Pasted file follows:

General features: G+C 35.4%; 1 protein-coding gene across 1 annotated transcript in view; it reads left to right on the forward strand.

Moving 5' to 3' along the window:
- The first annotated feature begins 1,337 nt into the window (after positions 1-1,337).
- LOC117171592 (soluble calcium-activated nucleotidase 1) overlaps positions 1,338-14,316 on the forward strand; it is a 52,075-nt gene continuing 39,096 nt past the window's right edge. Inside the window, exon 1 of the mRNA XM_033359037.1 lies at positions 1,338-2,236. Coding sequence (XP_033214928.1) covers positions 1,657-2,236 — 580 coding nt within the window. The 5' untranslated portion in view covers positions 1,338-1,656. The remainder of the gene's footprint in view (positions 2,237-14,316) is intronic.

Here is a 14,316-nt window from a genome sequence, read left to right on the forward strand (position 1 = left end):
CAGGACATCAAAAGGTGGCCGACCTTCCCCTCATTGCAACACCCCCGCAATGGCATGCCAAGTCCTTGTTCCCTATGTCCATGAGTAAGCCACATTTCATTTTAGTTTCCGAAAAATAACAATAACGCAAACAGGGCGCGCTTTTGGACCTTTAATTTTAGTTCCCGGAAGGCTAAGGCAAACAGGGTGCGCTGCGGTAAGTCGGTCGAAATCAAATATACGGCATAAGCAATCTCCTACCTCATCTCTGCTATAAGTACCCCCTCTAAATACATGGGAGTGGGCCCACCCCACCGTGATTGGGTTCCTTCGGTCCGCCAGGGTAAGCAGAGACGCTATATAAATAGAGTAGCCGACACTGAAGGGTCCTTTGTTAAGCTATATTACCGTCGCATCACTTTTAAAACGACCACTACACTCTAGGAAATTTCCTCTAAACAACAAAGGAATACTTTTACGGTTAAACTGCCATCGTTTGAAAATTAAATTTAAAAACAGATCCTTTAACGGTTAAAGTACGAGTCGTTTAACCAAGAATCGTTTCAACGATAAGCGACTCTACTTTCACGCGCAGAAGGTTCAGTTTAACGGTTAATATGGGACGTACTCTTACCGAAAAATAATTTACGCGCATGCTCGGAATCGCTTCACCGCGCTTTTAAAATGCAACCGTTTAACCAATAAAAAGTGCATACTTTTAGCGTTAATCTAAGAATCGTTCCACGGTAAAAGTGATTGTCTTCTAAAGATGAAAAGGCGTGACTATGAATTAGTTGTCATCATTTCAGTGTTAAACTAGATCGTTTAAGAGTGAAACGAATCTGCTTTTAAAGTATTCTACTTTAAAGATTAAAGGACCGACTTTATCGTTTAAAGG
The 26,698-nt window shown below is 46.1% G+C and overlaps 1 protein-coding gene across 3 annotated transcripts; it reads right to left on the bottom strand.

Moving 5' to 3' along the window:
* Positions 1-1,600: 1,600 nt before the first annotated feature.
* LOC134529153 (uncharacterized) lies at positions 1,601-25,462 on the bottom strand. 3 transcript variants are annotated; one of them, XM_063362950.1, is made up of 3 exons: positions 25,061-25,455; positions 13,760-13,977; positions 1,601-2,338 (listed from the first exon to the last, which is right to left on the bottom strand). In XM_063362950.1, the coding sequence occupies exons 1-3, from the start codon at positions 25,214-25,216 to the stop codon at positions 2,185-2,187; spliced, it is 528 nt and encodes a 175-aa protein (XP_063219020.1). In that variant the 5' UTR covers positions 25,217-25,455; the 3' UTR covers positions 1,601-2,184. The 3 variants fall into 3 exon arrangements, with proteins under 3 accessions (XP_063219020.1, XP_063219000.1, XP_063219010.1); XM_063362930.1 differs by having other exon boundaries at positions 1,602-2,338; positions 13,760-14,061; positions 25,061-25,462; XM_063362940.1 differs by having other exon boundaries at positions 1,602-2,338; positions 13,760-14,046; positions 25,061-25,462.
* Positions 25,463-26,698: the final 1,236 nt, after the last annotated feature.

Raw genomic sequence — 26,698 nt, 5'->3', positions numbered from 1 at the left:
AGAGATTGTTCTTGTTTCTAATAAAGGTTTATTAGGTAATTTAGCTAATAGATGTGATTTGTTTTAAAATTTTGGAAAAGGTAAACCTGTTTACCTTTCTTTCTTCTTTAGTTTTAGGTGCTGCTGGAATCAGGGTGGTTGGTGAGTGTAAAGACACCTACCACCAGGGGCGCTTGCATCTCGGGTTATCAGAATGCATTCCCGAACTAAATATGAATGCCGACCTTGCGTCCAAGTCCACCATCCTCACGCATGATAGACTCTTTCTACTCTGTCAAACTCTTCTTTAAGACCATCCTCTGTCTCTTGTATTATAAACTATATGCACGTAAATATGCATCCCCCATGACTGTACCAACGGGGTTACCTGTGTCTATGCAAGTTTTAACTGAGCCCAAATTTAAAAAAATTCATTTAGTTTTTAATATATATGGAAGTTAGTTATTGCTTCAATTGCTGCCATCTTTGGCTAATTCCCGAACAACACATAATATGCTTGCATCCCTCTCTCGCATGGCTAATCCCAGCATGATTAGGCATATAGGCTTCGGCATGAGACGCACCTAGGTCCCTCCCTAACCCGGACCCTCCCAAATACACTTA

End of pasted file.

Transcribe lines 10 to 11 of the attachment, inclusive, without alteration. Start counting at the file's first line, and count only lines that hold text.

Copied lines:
* LOC134529153 (uncharacterized) lies at positions 1,601-25,462 on the bottom strand. 3 transcript variants are annotated; one of them, XM_063362950.1, is made up of 3 exons: positions 25,061-25,455; positions 13,760-13,977; positions 1,601-2,338 (listed from the first exon to the last, which is right to left on the bottom strand). In XM_063362950.1, the coding sequence occupies exons 1-3, from the start codon at positions 25,214-25,216 to the stop codon at positions 2,185-2,187; spliced, it is 528 nt and encodes a 175-aa protein (XP_063219020.1). In that variant the 5' UTR covers positions 25,217-25,455; the 3' UTR covers positions 1,601-2,184. The 3 variants fall into 3 exon arrangements, with proteins under 3 accessions (XP_063219020.1, XP_063219000.1, XP_063219010.1); XM_063362930.1 differs by having other exon boundaries at positions 1,602-2,338; positions 13,760-14,061; positions 25,061-25,462; XM_063362940.1 differs by having other exon boundaries at positions 1,602-2,338; positions 13,760-14,046; positions 25,061-25,462.
* Positions 25,463-26,698: the final 1,236 nt, after the last annotated feature.